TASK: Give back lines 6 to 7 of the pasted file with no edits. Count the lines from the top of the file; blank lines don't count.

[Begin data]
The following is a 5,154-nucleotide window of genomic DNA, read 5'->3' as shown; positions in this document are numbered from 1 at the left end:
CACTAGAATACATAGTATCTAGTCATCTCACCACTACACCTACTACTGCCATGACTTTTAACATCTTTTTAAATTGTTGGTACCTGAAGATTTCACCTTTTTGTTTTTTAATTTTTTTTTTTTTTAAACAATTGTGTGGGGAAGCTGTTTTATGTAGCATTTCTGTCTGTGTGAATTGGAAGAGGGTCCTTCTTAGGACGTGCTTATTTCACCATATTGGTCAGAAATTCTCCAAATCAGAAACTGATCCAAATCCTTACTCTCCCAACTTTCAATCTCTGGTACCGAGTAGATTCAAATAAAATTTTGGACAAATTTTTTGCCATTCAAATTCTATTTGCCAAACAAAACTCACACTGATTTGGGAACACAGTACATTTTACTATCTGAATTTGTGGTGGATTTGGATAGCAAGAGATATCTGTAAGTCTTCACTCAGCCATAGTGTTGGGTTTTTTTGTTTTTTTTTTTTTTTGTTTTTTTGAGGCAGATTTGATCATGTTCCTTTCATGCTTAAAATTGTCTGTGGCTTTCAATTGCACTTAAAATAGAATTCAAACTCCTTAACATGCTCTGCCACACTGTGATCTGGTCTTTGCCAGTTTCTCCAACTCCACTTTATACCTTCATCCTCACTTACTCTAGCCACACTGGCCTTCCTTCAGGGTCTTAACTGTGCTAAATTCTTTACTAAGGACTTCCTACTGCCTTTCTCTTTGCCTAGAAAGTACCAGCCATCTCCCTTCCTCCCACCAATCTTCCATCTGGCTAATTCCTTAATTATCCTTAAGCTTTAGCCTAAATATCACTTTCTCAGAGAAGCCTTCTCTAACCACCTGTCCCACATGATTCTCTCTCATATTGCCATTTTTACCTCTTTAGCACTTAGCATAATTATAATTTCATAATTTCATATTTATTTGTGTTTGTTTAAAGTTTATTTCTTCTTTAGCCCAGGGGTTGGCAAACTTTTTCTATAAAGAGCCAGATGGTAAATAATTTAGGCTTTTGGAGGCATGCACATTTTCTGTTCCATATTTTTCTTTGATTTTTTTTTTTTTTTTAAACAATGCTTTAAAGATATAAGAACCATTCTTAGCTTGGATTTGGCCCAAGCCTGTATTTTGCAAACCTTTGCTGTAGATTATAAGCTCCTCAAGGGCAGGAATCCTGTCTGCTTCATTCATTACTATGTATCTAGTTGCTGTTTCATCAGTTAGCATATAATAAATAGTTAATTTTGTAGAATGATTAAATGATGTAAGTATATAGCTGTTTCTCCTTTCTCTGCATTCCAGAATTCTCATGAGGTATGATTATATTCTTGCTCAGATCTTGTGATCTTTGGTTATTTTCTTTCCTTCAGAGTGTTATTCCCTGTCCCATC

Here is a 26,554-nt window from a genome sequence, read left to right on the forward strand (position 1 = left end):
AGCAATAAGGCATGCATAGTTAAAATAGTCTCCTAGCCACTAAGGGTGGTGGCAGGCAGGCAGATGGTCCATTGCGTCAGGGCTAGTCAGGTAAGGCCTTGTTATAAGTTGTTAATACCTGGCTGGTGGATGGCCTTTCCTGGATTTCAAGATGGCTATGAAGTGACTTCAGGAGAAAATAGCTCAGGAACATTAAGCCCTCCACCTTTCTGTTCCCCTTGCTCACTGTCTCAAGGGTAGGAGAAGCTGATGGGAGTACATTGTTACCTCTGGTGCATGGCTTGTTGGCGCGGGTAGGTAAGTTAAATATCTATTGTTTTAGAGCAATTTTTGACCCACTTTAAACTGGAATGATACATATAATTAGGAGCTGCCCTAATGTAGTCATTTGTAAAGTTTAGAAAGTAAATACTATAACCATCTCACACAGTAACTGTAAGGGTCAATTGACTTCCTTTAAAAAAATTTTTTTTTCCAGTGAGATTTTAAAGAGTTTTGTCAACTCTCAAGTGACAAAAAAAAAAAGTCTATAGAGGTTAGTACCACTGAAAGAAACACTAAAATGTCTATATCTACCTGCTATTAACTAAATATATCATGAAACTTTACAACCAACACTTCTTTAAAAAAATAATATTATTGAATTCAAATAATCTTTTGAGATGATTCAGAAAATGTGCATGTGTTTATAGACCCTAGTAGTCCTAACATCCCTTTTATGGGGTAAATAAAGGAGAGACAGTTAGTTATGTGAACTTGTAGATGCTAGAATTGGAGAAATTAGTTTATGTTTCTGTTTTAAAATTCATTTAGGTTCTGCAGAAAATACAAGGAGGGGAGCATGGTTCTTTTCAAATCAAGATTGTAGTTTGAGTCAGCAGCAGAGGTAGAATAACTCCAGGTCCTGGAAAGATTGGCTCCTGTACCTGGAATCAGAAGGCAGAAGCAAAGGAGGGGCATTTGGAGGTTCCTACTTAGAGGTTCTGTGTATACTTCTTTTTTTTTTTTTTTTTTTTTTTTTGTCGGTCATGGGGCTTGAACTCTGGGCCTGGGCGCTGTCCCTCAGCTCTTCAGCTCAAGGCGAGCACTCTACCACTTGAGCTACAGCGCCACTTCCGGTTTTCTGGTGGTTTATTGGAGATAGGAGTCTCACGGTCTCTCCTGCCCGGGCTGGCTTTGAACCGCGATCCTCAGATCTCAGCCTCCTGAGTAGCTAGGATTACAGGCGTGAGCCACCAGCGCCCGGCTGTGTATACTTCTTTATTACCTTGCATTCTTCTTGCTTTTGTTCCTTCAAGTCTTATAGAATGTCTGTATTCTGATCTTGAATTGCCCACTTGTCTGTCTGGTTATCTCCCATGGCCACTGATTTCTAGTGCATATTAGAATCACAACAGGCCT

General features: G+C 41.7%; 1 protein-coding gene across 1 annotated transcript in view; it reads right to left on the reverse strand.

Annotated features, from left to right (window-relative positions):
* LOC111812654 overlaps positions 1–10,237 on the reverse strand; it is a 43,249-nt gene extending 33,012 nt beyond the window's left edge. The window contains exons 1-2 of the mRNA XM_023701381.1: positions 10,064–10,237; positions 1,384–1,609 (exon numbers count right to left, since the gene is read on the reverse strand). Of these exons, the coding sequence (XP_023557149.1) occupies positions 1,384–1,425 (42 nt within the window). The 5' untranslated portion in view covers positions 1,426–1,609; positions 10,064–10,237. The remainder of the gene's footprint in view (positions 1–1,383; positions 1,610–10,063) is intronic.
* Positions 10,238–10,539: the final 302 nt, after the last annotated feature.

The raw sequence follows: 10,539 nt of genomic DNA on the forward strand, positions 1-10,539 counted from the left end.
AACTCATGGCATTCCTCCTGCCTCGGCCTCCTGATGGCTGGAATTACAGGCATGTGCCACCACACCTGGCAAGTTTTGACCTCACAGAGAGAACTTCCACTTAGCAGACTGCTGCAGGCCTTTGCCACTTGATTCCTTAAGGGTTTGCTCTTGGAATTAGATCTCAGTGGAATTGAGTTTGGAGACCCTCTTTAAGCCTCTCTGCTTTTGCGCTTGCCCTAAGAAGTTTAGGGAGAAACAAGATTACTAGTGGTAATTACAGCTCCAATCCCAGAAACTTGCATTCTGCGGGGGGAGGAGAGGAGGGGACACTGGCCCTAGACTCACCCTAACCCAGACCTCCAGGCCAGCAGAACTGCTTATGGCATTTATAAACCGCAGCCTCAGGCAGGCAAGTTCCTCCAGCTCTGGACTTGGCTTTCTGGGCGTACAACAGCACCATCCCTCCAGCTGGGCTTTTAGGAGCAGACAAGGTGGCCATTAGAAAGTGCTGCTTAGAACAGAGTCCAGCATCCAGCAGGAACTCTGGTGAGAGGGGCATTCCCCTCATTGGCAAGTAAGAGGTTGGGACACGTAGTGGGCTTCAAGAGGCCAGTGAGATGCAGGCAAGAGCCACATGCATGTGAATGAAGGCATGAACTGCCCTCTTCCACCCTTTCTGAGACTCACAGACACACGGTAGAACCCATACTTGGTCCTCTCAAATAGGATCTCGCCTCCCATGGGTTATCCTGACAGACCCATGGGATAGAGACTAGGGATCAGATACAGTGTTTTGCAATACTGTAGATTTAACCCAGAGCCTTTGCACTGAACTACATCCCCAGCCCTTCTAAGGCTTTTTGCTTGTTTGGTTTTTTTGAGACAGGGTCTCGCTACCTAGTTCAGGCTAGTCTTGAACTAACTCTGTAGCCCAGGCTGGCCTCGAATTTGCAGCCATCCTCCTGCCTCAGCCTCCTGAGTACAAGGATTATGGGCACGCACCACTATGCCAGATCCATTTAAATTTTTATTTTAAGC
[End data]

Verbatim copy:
Annotated features, from left to right (window-relative positions):
* LOC111812654 overlaps positions 1–10,237 on the reverse strand; it is a 43,249-nt gene extending 33,012 nt beyond the window's left edge. The window contains exons 1-2 of the mRNA XM_023701381.1: positions 10,064–10,237; positions 1,384–1,609 (exon numbers count right to left, since the gene is read on the reverse strand). Of these exons, the coding sequence (XP_023557149.1) occupies positions 1,384–1,425 (42 nt within the window). The 5' untranslated portion in view covers positions 1,426–1,609; positions 10,064–10,237. The remainder of the gene's footprint in view (positions 1–1,383; positions 1,610–10,063) is intronic.